15 Then Esther told them to reply to Mordecai, 16 “Go, gather all the Jews that are present in Susa, and observe a fast for me; do not eat or drink for three days, night or day. I and my maids also will fast in the same way. Then I will go in to [see] the king [without being summoned], which is against the law; and if I perish, I perish.” 17 So Mordecai went away and did exactly as Esther had commanded him.

Esther Plans a Banquet

On the third day [of the fast] Esther put on her royal robes and stood in the inner court of the king’s palace opposite his [throne] room. The king was sitting on his royal throne, facing the [main] entrance of the palace. When the king saw Esther the queen standing in the court, she found favor in his sight; and the king extended to her the golden scepter which was in his hand. So Esther approached and touched the top of the scepter. Then the king said to her, “What is troubling you, Queen Esther? What is your request? It shall be given to you, [v]up to half of the kingdom.” Esther said, “If it pleases the king, may the king and Haman come this day to the banquet that I have prepared for him.”

Then the king said, “Bring Haman quickly so that we may do as Esther says.” So the king and Haman came to the banquet which Esther had prepared. As they drank their wine at the banquet, the king said to Esther, “What is your [w]petition? It shall be granted to you. And what is your request? Even to half of the kingdom it shall be done.” Then Esther replied, “My petition and my request is this: if I have found favor in the sight of the king, and if it pleases the king to grant my petition and to do as I request, may the king and Haman come to the banquet that I will prepare for them; and tomorrow I will do as the king says [and express my request].”

Haman’s Pride

Haman went away that day joyful and in good spirits. But when he saw Mordecai at the king’s gate refusing to stand up or show fear before him, he was filled with rage toward Mordecai. 10 Nevertheless, Haman controlled himself and went home. There he sent for his friends and his wife Zeresh. 11 Then Haman recounted to them the glory of his riches, the large number of his sons, and every instance in which the king had magnified him and how he had promoted him over the officials and servants of the king. 12 Haman also said, “Even Queen Esther let no one but me come with the king to the banquet she had prepared; and tomorrow also I am invited by her [together] with the king. 13 Yet all of this does not satisfy me as long as I see Mordecai the Jew sitting at the king’s gate.” 14 Then his wife Zeresh and all his friends said to him, “Have a gallows [x]fifty cubits high made, and in the morning ask the king to have Mordecai hanged on it; then go joyfully to the banquet with the king.” And the advice pleased Haman, so he had the gallows made.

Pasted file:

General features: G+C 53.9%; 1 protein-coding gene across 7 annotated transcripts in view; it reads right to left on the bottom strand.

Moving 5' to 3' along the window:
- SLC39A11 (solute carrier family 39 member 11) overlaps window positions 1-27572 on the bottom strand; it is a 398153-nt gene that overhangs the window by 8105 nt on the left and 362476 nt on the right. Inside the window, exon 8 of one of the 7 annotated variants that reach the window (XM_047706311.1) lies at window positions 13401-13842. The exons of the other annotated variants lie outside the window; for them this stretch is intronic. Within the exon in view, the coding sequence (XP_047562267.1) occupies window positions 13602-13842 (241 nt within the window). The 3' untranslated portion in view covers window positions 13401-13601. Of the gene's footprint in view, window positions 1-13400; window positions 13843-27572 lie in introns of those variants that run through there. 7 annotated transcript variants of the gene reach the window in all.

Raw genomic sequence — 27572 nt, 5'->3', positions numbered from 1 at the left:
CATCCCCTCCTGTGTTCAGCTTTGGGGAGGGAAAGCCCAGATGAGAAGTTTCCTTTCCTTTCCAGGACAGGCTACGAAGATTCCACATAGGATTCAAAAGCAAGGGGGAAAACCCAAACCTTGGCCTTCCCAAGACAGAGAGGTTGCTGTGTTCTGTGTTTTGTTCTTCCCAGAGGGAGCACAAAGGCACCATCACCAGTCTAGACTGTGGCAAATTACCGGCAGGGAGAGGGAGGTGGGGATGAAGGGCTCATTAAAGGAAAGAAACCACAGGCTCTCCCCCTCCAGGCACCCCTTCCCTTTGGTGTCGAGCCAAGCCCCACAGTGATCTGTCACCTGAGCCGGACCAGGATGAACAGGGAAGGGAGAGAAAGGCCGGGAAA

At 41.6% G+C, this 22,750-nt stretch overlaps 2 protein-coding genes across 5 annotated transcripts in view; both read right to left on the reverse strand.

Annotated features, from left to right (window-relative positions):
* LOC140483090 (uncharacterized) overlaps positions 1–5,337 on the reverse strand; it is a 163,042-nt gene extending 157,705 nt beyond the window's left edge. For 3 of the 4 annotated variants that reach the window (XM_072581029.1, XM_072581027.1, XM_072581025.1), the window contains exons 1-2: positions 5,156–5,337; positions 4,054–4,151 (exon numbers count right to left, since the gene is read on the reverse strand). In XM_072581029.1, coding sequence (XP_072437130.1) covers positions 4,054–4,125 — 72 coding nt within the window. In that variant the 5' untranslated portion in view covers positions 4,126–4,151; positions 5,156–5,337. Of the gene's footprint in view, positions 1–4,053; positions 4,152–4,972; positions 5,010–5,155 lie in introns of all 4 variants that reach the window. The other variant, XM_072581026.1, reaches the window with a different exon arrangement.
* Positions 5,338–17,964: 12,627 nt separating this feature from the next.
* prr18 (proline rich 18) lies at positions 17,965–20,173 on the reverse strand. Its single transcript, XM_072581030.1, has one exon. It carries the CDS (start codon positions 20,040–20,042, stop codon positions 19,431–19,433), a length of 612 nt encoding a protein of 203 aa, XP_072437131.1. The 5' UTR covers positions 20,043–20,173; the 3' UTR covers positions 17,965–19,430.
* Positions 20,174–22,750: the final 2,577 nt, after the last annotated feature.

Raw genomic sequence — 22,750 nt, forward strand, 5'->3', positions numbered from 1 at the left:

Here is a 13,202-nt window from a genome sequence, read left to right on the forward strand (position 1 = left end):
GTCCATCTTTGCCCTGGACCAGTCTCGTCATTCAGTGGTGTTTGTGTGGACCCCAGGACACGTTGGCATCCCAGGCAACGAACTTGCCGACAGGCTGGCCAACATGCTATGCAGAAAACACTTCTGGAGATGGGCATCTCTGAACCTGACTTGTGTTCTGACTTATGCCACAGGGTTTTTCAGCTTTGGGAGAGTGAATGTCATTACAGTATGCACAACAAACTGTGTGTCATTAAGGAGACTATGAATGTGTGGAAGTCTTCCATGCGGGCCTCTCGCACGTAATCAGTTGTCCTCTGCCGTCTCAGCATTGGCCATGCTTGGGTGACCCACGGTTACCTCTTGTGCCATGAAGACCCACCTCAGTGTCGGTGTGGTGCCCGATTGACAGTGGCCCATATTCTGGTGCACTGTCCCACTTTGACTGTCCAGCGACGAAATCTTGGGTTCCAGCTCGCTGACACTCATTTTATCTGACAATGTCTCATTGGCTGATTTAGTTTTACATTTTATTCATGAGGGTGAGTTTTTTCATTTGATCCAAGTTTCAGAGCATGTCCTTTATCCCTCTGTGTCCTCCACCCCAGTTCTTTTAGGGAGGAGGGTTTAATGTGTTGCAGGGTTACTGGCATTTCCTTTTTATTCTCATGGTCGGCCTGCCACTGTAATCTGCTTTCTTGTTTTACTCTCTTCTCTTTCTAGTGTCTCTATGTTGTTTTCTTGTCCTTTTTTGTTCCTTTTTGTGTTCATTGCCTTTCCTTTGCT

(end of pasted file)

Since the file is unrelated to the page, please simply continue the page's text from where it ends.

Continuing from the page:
Footnotes:

  1. Esther 1:1 Ahasuerus’ Greek name was Xerxes (I), his Persian name was Khshayarshan. Xerxes I (also known as Xerxes the Great the son of Darius the Great), ruled 486-465 b.c. He is the Xerxes who invaded Greece, was stopped temporarily at Thermopylae, defeated at the naval battle at Salamis, and nearly annihilated at Plataea (479 b.c.). The French excavations at Susa in 1880-1890 uncovered the great palace of Xerxes, where Esther would have lived. The building covered two and one-half acres. The finds at Susa from this period were so astonishing that the Louvre in Paris devoted two large rooms to the exhibition of the treasures. Xerxes’ tomb (looted in antiquity) is believed to be among the rock-cut tombs located at Naqsh-e Rajab, an archeological site in Iran about ten miles northwest of the site of ancient Persepolis.